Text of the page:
How do you workup hemolytic anemia?

How do you workup hemolytic anemia?

A 42 year old female without history of cirrhosis or renal impairment presents with fatigue and slight yellowing of her skin. She denies any weight loss and shows no evidence of blood loss. Her labs show normocytic anemic with an elevated indirect bilirubin. Otherwise, her comprehensive metabolic panel is relatively unremarkable.

Weakness. Jaundice. Anemia. Indirect Hyperbilirubinemia. All signs point to sequela of hemolytic anemia. Lets investigate further.

When should we suspect hemolytic anemia?

Patients with hemolytic anemia typically present with the classic symptoms of anemia such as fatigue, lightheadedness, and/or dyspnea on exertion. In more pronounced cases, patients may experience tachycardia or orthostatic hypotension. The MCV is usually normocytic. What distinguishes hemolytic anemia from other forms of anemia are the presence of jaundice or dark urine, however these are not always present. Hemolytic anemia should be considered in any patient with anemia lacking evidence of blood loss.  

Another approach is work through your anemia algorithm. There are many out there, check out this straightforward one on

Algorithm for Evaluation of Anemia, featured on

What are the differentials for hemolytic anemia?

 Differentials for hemolysis are extensive and can be categorized in numerous ways. These include:

Immune destruction
(due to antibodies)
vsNon-immune destruction
(in the vasculature)
vsExtravascular (reticuloendothelial
macrophages in liver and spleen) 

In going with the intravascular versus extravascular categories check out this simple table reproduced by @udaygulati from UpToDate. 

Where should our workup begin?

Reticulocyte count: usually one would order this with every normocytic anemia without active bleeding. Reticulocytes are immature RBC’s that circulate in the bloodstream for about two days before they mature into RBC’s. Once obtained, be sure to calculate the corrected Reticulocyte Count which is then used to calculate a Reticulocyte Production Index (RPI).

Corrected Retic Count = %retic x Hct/45

Equation for corrected reticulocyte count. 45 represents the usual normal Hct.

RPI = Corrected Retic Count / RMT

Equation for Reticulocyte Production Index (RPI). RMT or the reticulocyte maturation time, usually 2, represents the maturation time correction factor as it takes most reticulocytes about 2 days before they mature into RBCs.
  • An elevated RPI (>2) is a physiological response usually due to hemolysis or hemorrhage.
  • A decreased RPI (<2) suggests normal or impaired RBC production.
  • Note: some sources may use 2.5 suggest using >/< 2.5 instead of 2. 

Why might the reticulocyte count be falsely normal?

Obtaining the reticuloycte count too early in the disease process or bone marrow pathology/intramedullary hemolysis may result in the reticulocyte count being normal.  While checking the reticulocytes may be a good starting point, there are additional findings that can confirm your suspicion for hemolysis.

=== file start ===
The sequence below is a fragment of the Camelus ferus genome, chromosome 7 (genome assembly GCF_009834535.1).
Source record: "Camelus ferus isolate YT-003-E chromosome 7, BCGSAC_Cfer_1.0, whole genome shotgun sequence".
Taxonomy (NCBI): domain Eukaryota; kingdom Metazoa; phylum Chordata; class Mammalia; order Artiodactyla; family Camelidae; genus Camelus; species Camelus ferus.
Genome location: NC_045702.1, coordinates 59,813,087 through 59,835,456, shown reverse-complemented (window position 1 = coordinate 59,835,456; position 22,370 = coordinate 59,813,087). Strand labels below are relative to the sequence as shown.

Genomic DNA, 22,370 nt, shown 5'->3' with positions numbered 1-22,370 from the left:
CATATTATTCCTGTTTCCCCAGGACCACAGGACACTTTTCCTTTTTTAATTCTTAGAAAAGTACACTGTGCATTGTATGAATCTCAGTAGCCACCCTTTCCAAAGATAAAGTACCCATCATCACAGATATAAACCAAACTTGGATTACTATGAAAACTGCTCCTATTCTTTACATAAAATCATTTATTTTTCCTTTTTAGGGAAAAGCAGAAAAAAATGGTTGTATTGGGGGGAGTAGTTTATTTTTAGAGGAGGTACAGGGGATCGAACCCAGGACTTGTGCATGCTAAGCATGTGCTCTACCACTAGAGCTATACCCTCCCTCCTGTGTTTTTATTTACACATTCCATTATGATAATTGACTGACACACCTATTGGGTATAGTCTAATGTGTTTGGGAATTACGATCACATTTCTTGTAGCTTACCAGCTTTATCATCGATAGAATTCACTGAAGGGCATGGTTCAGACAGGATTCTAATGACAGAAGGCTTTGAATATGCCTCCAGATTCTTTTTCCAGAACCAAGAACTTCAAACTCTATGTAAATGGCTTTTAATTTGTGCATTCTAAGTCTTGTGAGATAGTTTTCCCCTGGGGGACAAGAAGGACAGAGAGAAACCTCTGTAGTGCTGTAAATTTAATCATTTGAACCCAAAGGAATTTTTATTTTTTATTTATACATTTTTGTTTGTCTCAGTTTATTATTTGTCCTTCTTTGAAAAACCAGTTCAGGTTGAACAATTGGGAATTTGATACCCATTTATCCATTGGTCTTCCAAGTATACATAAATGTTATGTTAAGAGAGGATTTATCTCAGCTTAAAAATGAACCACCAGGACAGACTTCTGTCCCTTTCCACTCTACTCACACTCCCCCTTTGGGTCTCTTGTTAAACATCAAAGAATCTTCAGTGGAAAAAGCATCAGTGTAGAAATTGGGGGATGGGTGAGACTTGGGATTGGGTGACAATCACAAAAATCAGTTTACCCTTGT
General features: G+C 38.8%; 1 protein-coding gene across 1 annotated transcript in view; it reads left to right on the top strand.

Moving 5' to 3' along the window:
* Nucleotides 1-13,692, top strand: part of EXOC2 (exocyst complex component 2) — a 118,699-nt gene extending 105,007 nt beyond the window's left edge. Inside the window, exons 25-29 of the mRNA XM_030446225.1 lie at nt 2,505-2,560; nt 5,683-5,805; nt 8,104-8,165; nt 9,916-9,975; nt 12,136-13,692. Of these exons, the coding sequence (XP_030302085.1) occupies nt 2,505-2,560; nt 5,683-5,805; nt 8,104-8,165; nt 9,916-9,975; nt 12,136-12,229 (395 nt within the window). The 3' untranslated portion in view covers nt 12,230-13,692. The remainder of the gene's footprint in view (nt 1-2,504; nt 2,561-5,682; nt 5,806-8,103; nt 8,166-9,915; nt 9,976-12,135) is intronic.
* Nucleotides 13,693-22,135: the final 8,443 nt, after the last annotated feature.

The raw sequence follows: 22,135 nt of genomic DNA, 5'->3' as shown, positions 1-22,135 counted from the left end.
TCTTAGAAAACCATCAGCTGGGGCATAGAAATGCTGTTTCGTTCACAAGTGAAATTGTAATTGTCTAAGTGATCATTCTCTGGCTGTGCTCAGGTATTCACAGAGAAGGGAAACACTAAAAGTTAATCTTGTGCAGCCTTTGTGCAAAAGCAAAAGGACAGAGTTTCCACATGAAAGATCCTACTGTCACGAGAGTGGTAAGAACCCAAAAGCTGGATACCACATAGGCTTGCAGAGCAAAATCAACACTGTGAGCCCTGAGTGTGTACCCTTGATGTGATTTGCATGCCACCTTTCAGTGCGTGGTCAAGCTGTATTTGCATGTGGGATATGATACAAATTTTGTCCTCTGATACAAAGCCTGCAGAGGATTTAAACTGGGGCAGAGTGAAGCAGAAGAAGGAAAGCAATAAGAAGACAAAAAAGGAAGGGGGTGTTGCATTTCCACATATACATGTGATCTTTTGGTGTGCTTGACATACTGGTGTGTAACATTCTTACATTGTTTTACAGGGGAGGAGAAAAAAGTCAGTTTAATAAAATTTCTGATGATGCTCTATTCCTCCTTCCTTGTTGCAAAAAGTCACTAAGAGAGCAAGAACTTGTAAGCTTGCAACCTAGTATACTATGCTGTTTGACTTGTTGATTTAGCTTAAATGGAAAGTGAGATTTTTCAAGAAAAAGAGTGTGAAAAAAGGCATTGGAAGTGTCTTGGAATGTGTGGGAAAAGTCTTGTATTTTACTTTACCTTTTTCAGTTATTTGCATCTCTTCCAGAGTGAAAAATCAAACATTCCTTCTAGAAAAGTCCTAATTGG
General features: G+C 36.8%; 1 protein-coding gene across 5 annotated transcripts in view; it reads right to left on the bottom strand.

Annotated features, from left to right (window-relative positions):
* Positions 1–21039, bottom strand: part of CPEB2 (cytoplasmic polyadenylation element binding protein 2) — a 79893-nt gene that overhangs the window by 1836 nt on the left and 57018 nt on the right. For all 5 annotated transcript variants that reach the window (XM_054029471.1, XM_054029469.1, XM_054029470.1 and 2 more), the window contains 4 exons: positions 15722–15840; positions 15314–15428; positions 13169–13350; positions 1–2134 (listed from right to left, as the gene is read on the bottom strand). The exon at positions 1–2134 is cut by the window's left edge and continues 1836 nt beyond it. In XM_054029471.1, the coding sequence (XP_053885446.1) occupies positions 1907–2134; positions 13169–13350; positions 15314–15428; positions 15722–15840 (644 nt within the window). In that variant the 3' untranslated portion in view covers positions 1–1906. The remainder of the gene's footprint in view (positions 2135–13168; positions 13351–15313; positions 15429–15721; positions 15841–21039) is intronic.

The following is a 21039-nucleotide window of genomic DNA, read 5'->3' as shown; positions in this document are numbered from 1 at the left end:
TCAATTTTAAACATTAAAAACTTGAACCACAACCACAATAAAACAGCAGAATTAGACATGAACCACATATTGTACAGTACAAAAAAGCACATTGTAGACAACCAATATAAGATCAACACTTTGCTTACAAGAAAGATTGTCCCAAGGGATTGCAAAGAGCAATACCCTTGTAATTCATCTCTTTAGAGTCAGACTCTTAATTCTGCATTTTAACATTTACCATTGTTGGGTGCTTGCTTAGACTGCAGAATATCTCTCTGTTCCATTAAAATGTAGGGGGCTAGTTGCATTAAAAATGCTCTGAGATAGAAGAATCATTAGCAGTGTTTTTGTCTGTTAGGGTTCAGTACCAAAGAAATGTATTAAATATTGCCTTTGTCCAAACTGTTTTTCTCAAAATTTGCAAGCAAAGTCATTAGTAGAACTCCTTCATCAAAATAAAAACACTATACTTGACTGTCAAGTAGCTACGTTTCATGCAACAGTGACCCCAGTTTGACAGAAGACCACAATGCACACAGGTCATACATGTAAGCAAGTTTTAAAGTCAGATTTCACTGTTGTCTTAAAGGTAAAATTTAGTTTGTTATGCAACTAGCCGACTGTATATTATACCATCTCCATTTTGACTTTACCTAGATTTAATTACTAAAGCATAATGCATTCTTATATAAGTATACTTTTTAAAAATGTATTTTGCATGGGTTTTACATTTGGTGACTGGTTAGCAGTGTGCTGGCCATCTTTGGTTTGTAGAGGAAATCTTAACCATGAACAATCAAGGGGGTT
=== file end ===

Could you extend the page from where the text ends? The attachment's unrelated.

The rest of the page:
What other labs may be helpful?

Let us break it down by the commonly drawn labs:

Iron Panel: Total iron, TIBC, % iron saturation, and ferritin are usually normal.

“Hemolysis Labs”:

  • Indirect Bilirubin is often elevated.
  • LDH is often elevated.
  • Haptoglobin is often decreased.
  • Urinalysis may show hemoglobinuria. 

Keep in mind that haptoglobin is also an acute phase reactant so it may be normal or high due to other processes.  However, a haptoglobin level <25 is generally accepted to be indicative of hemolysis. 

Peripheral blood smear: (labeled as ‘Doctor Smear’ on our EMR). If lucky, a look under the microscope can show notable abnormalities to help narrow the diagnosis. 

You never know when a look under the microscope may provide the immediate diagnosis.

Class pathognomonic findings to know include:

SchistocytesMAHA via mechanical shearing:
Mechanical heart valves
SpherocytesHereditary spherocytosis
possibly extravascular hemolysis.
ElliptocytesHereditary elliptocytosis
possibly myelodysplasia
Sickle cellsSickle cell disease
Bite cellsG6PD Deficiency (look for unbitten Heinz bodies)
Intracellular organismsBabesiosis (Maltese cross), Malaria
Ghost cellsClostridial species
Teardrop cellsBone marrow involvement

Of note, because extravascular hemolysis is caused by phagocytosis of RBC’s by macrophages in the spleen and liver, the usual hemolysis labs above may not be positive. Some causes include RBC membrane abnormalities (ex. due to bound immunoglobulins) or physical abnormalities (ex. sickle cells) that can lead to splenic sequestration. While spherocytes can sometimes be seen on peripheral blood smear, often the blood smear is normal.

Finally, we can use the Coomb’s test which is also known as Direct Antiglobulin test (DAT), which can help diagnose the Autoimmune Hemolytic Anemia (AIHA) conditions listed above. Classic associations to know:

Direct CoombsRBC antibodies or complement bound on the RBC 
Indirect Coombsplasma antibodies that can bind to RBC antigens

In Summary..

  • consider hemolytic anemia when you have anemia with indirect hyperbilirubinemia or normocytic anemia without bleeding
  • calculate the reticulocyte production index and consider hemolysis if greater than 2 and no evidence of bleeding
  • obtain additional lab tests to work through and narrow your hemolytic anemia differentials including hemolysis labs, Coomb’s testing and a peripheral smear

Management of certain etiologies of hemolytic anemia require immediate interventions, simultaneous to the workup. How do we manage these conditions? Follow-up with Hemolytic Anemia: PART 2! (Coming Soon!)


Post edited and reviewed by @udaygulati